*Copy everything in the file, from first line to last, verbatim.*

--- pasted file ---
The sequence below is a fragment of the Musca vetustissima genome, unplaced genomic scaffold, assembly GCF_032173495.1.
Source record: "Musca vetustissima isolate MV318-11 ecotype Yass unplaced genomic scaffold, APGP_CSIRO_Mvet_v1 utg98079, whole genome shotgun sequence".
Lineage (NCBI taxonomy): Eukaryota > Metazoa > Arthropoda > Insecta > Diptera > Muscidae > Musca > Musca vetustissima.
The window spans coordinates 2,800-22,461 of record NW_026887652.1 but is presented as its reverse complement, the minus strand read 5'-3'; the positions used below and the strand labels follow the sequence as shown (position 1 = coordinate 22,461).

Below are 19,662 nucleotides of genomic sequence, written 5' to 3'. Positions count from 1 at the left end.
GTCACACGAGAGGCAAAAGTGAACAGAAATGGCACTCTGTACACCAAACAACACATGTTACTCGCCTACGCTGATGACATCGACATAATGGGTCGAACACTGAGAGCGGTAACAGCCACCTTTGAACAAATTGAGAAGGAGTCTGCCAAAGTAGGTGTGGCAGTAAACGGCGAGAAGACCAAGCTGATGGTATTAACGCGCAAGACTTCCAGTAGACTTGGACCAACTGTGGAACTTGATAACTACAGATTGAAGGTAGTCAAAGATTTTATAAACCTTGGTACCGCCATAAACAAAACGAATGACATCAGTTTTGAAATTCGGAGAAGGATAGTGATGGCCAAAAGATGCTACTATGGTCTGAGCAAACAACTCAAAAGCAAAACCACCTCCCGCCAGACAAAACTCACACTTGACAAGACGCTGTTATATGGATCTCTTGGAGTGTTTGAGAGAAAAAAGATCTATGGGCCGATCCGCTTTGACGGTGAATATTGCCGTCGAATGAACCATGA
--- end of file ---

The sequence below is a fragment of the Musca vetustissima genome, unplaced genomic scaffold, assembly GCF_032173495.1.
Source record: "Musca vetustissima isolate MV318-11 ecotype Yass unplaced genomic scaffold, APGP_CSIRO_Mvet_v1 utg98079, whole genome shotgun sequence".
Lineage (NCBI taxonomy): Eukaryota > Metazoa > Arthropoda > Insecta > Diptera > Muscidae > Musca > Musca vetustissima.
The window spans coordinates 2,800-22,461 of record NW_026887652.1 but is presented as its reverse complement, the minus strand read 5'-3'; the positions used below and the strand labels follow the sequence as shown (position 1 = coordinate 22,461).

Below are 19,662 nucleotides of genomic sequence, written 5' to 3'. Positions count from 1 at the left end.
GTCACACGAGAGGCAAAAGTGAACAGAAATGGCACTCTGTACACCAAACAACACATGTTACTCGCCTACGCTGATGACATCGACATAATGGGTCGAACACTGAGAGCGGTAACAGCCACCTTTGAACAAATTGAGAAGGAGTCTGCCAAAGTAGGTGTGGCAGTAAACGGCGAGAAGACCAAGCTGATGGTATTAACGCGCAAGACTTCCAGTAGACTTGGACCAACTGTGGAACTTGATAACTACAGATTGAAGGTAGTCAAAGATTTTATAAACCTTGGTACCGCCATAAACAAAACGAATGACATCAGTTTTGAAATTCGGAGAAGGATAGTGATGGCCAAAAGATGCTACTATGGTCTGAGCAAACAACTCAAAAGCAAAACCACCTCCCGCCAGACAAAACTCACACTTGACAAGACGCTGTTATATGGATCTCTTGGAGTGTTTGAGAGAAAAAAGATCTATGGGCCGATCCGCTTTGACGGTGAATATTGCCGTCGAATGAACCATGA